Good In Bed

It is because of a confluence to two seemingly unrelated events that I am writing this post.

#ONE During the PBS Evening News, this 3-minute video appeared featuring author Jennifer Weiner. An author about who I know (or knew) nothing – not her name, her writing, or anything else you would expect this librarian to know. I found Weiner’s comments valid, not only from my professional point of view, but also from my gender viewpoint. “Chick Lit.”  I bristle (yes, my feminist ire is activated), but I do not read this “genre.” I do not read “Chick Lit.”

http://player.pbs.org/viralplayer/2365795460

#TWO  The next day, the VERY next day, during my daily constitutional in and about the side streets as I meander miles into downtown Silver Spring, Maryland, I pass many a well-read household with a Free Little Library scattered here and there. I stop. I browse. I keep moving on most days. Except for this one. Sitting there upright, bold and brash, among the stack of other attractive “chick lit” authors  is Good In Bed by none other than Jennifer Weiner. Yes, dear reader, the same Jennifer Weiner who spoke to me the previous.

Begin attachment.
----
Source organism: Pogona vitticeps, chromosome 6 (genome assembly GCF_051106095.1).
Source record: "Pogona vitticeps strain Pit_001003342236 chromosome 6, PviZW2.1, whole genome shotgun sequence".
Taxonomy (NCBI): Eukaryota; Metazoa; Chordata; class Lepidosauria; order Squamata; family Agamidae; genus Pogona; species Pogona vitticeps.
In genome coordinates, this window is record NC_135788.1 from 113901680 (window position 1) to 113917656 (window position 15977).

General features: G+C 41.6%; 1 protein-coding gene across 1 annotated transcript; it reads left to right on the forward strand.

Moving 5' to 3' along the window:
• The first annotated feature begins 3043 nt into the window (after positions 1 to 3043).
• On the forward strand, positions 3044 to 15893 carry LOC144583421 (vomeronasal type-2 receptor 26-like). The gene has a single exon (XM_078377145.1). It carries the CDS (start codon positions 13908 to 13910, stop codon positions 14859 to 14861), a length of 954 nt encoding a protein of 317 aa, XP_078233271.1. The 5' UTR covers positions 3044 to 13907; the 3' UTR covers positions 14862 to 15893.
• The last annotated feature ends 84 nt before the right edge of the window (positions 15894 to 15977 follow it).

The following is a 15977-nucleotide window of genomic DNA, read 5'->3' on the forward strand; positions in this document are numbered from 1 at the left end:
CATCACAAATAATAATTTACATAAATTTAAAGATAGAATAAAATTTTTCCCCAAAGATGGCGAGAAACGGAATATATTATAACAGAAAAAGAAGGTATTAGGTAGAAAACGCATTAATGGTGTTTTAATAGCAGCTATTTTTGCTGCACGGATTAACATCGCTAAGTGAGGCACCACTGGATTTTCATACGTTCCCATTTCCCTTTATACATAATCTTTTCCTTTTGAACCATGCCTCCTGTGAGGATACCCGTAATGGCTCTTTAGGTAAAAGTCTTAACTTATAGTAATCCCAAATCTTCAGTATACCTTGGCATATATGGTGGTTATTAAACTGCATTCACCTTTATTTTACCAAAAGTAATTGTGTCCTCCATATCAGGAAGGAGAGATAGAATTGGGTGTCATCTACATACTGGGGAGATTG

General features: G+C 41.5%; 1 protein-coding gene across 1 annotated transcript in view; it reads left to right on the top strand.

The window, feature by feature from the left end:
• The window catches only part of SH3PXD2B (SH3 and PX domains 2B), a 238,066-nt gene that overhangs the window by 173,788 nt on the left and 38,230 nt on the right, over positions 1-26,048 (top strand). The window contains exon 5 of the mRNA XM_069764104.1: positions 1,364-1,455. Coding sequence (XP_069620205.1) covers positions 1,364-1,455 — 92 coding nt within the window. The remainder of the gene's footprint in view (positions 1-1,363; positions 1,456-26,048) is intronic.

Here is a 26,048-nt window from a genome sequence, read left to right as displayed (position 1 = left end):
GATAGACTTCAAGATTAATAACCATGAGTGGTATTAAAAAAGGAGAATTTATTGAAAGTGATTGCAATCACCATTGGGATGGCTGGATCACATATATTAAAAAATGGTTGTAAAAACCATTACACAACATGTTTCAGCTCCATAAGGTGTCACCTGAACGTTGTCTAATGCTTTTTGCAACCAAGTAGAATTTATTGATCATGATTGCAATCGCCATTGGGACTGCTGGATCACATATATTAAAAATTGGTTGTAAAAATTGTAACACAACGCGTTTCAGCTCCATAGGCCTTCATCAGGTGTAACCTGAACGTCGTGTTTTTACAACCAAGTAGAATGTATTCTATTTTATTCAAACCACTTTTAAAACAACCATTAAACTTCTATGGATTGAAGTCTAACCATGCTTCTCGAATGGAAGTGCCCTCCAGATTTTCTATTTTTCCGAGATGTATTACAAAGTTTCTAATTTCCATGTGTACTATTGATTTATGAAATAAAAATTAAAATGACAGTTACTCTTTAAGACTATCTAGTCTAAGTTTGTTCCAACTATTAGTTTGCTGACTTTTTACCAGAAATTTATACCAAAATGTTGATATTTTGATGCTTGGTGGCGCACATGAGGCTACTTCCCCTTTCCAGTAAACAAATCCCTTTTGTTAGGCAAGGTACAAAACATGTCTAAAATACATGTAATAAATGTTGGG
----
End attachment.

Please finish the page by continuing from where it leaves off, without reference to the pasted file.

I carried it home in the crook of my arm, walking proudly, I tell you! With a smile, I placed it on my night table deciding that it would be my reward for finishing the first (in a long list of ) Thomas Hardy novel. And it was. And I thoroughly enjoyed it. There are myriad discussions online and in lit classes,  set among the average reader and the erudite reader, about the worthiness of “chick lit” as literature. I refuse to go there.  Where I will go is here: if publishers/writers/academicians choose to genderize writing based upon it being “fun,” including sex, humor, and perhaps relevancy in light of our mundane human foibles, we need to remember that there is a genre for men  – Dick Lit.


Weiner, Jennifer. Good In Bed. New York: Washington Square Press, 2001. Print.

 

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